That is, will the electrical-optical modulator create the same channelized band, but at light wave frequencies where each RF channel is now at a discrete light frequency and phase modulated as well?

 

I mean, I'm familiar with amplitude modulating light beams for analog signaling, or pulsing them on and off to convey digital data. But phase modulating them as is commonly done at radio frequencies, which is actually a combination of an analog signal used to send digital data?

 

Maybe, someone who knows the technical details of this process, can provide some insight. :)

Maybe the easiest way to look at it is the "light" is merely the carrier being modulated by the RF.

FiOS stacks several different lasers on the same fiber and each has its own bandwidth. [ie one 1550 nm laser may have 1 GHz bandwidth]. 


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#13 OFFLINE   DSOUND

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Posted 18 August 2013 - 11:25 AM

Thanks everyone for the replies.  We have to use fiber because it is over 3 city blocks away.  A consultant designed the system, conduit installed, fiber ran and terminated with APC connectors.  Directv installer connected the system and it does not work and he doesn't know what to do.  He came out of the legacy ports to run down the fiber.  As I understand it, the legacy ports are not to be used but I see posts where people are using them.  I am trying to fix the problem and I think I know what the issue is.  We are using the Dawnco fiber TX/RX units.  I thought I might check this website to see if anyone else has done this as this website is a great resource.  I will let everyone knows if my idea works.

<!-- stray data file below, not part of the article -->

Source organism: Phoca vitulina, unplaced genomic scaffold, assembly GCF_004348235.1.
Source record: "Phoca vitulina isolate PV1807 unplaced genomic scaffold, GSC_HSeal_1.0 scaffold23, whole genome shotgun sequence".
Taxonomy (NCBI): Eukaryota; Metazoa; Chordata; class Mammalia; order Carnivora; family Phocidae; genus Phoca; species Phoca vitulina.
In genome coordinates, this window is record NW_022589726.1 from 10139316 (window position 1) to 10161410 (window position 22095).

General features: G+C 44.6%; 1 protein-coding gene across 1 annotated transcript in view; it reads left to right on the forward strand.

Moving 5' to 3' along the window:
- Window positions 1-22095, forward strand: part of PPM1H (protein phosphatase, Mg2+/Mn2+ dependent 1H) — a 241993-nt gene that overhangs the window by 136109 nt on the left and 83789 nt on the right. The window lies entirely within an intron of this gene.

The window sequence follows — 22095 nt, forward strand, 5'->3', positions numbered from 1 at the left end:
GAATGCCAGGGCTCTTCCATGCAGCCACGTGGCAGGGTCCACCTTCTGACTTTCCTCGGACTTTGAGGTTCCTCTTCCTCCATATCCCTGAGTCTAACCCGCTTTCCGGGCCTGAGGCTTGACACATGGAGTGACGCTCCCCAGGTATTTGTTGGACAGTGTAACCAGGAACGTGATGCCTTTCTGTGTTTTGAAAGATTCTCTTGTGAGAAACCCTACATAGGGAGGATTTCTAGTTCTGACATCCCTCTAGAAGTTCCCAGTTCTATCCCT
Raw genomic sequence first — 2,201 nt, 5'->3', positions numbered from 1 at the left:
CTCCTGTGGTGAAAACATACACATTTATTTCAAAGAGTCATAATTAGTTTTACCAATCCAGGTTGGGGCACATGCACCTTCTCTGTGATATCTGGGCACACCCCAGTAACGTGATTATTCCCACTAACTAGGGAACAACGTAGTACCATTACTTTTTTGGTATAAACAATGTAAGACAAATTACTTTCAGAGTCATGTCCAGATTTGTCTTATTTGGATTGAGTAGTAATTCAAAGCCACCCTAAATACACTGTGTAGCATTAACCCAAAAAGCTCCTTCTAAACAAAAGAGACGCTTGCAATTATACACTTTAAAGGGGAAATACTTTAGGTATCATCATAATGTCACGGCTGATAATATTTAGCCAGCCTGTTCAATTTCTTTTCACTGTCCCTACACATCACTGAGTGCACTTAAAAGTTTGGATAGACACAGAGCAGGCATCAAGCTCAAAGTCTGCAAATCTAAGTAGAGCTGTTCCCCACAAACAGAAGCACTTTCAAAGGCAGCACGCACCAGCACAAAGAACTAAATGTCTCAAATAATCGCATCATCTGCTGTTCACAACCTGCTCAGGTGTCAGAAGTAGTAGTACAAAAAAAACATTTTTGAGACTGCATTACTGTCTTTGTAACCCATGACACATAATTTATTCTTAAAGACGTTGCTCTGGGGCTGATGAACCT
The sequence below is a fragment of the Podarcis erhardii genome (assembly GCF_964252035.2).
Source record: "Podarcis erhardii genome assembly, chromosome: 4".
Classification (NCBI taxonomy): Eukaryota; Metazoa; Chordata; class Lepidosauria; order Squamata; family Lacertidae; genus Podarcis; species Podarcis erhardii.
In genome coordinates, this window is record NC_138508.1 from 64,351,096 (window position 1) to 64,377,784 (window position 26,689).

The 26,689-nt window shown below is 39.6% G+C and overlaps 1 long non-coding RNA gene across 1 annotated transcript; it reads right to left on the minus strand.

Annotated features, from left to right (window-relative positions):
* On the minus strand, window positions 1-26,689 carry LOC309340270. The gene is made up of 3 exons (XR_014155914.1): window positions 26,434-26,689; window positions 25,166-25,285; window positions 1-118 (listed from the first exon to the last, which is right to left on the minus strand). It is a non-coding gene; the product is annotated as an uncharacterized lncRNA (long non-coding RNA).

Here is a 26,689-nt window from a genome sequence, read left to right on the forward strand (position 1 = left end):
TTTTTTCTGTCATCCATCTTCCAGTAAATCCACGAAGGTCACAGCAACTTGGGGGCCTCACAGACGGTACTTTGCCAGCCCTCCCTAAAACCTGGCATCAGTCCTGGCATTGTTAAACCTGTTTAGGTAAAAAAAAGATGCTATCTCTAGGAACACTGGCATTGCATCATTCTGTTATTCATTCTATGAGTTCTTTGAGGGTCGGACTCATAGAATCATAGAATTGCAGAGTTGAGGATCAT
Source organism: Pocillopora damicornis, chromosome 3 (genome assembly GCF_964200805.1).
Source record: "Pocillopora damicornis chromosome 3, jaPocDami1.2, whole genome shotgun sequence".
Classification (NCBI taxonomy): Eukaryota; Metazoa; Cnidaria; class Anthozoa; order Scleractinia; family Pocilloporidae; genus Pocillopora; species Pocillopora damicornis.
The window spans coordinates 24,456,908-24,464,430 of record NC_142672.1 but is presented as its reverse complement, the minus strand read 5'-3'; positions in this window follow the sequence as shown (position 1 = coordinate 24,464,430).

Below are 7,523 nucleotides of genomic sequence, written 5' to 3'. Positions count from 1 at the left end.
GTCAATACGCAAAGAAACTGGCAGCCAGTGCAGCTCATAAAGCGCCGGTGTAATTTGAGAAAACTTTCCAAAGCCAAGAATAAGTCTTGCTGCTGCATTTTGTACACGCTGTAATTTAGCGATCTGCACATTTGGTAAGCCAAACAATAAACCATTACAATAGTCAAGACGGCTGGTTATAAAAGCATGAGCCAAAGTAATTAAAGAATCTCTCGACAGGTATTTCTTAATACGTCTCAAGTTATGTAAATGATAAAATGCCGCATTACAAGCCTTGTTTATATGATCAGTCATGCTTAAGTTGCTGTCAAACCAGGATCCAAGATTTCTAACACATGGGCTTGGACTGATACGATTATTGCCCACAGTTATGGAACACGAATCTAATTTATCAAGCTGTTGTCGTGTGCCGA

#14 OFFLINE   HoTat2

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Posted 18 August 2013 - 11:47 AM

Maybe the easiest way to look at it is the "light" is merely the carrier being modulated by the RF.

FiOS stacks several different lasers on the same fiber and each has its own bandwidth. [ie one 1550 nm laser may have 1 GHz bandwidth]. 

Yes, that's easy enough to say VOS, but I still have difficulty trying to visualize it. :)

 

With FiOS TV for instance you have a traditional ~54-876 MHz digital CATV RF band modulating a single 1550 nm laser. But the RF band is actually comprised of individual "physical" channels in FDM each carrying time division stat-multiplexed data of "logical" channels in phase modulation,